"Be it enacted by the General Assembly of Kentucky, that from and after the first day of April in the year 1842, all that part of Livingston, in the following bounds, to wit: Beginning on the Ohio river at the mouth of Deer Creek, thence on a straight line to Presley's Grays large spring, thence a direct line to Pucketts big spring, thence down said creek to Cumberland river, thence up Cumberland river to the mouth of Livingston creek, thence with the Caldwell county line to Tradewater river, thence down the Tradewater river to its mouth, thence down the Ohio river to the beginning, including all of the islands in the said Ohio river opposite to said boundary shall be, and the same is hereby made and erected into a county, known and called by the name of Crittenden."
This act also appointed the following gentlemen to "faithfully and impartially locate the seat of justice for the county," at some suitable place, not exceeding two and one half miles from the territorial center of the county: Thos. J. Flournoy, of Caldwell county; Frederick D. Word, of Hopkins county; Robert N. Lewis, of Hickman county; Robert T. Leeper, of Caldwell county, and James Gholson, of Christian county. These gentlemen met on the first Monday in April 1842, at the house of James Cruce, and after some deliberation, the present site of Marion was agreed upon as the place for the capital of the new county, which had been named in honor of United States Senator John J. Crittenden. At this time the only house in Marion was that of Dr. John S. Gilliam which was a double log structure, that stood in the center of town until a few years ago when it was destroyed by fire.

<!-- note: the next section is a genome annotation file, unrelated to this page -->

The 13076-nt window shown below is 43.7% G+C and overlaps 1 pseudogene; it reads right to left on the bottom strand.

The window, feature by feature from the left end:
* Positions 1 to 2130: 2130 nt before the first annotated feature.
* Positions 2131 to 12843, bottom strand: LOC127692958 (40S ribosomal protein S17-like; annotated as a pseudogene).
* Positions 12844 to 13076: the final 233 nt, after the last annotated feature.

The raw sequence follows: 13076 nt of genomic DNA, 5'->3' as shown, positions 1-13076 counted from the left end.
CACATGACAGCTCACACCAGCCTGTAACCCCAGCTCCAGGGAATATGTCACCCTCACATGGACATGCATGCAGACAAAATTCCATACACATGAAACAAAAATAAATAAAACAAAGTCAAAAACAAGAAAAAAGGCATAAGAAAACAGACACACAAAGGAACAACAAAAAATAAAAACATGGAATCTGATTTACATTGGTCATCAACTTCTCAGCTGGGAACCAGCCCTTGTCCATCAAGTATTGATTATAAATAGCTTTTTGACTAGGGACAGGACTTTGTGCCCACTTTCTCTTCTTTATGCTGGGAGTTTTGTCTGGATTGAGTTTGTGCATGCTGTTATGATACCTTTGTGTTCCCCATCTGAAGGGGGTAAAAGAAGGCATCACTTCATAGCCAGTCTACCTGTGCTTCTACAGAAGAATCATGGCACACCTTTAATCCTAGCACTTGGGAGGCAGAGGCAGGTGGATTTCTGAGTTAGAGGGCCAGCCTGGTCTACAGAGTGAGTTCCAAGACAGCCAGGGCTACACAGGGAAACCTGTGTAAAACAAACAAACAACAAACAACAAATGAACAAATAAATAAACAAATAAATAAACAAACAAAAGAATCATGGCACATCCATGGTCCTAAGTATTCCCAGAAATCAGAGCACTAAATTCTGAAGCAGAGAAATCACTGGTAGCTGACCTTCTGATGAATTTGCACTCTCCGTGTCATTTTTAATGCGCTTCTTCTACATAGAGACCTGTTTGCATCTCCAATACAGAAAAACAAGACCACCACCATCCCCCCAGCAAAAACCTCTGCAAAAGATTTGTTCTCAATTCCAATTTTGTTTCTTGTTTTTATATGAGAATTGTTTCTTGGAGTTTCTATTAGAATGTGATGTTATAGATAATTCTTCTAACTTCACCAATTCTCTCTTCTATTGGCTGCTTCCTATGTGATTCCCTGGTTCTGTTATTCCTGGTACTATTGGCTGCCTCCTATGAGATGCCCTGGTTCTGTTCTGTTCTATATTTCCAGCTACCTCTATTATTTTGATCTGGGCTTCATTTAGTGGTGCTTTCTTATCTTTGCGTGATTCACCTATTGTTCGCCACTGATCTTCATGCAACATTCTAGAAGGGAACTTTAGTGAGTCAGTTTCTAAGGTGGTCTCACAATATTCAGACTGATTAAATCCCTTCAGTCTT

"Accuse not nature, she has done her part, Do thou but thine."
The development of the county has been gradual; every year since its formation, the forests have given away to the woodman's ax, new homes have been reared, the little clearings have broadened into wide acres and extensive farms, the little cabins have tumbled down, while substantial houses and pretty residences speak in louder tones than printers ink of material progress.
Crittenden is pre-eminently an agricultural county, and its resources even in this respect are yet undeveloped, comparatively speaking. The soil is generally productive, and has paid well those who have tilled it with good judgment. It produces abundantly tobacco, corn, wheat, oats, rye, vegetables, all kinds of fruits such as apples, peaches, pears, plums and smaller fruits such as berries grow to perfection. Millions of pounds of tobacco are shipped from the county annually, and the new stemmeries and barns that are annually being erected at the shipping points and on the farms tell that the weed will have its producers in the county for many years to come, and will continue to bring a vast amount of money into the county. As a corn producing county Crittenden stood six from the top, only five other of the 117 excelling her in point of bushels. The rich river bottoms, and the fertile valleys yield from 40 to 75 bushels per acre, and a vast quantity of this cereal is annually exported, while hundreds of bushels are consumed in stock raising at home.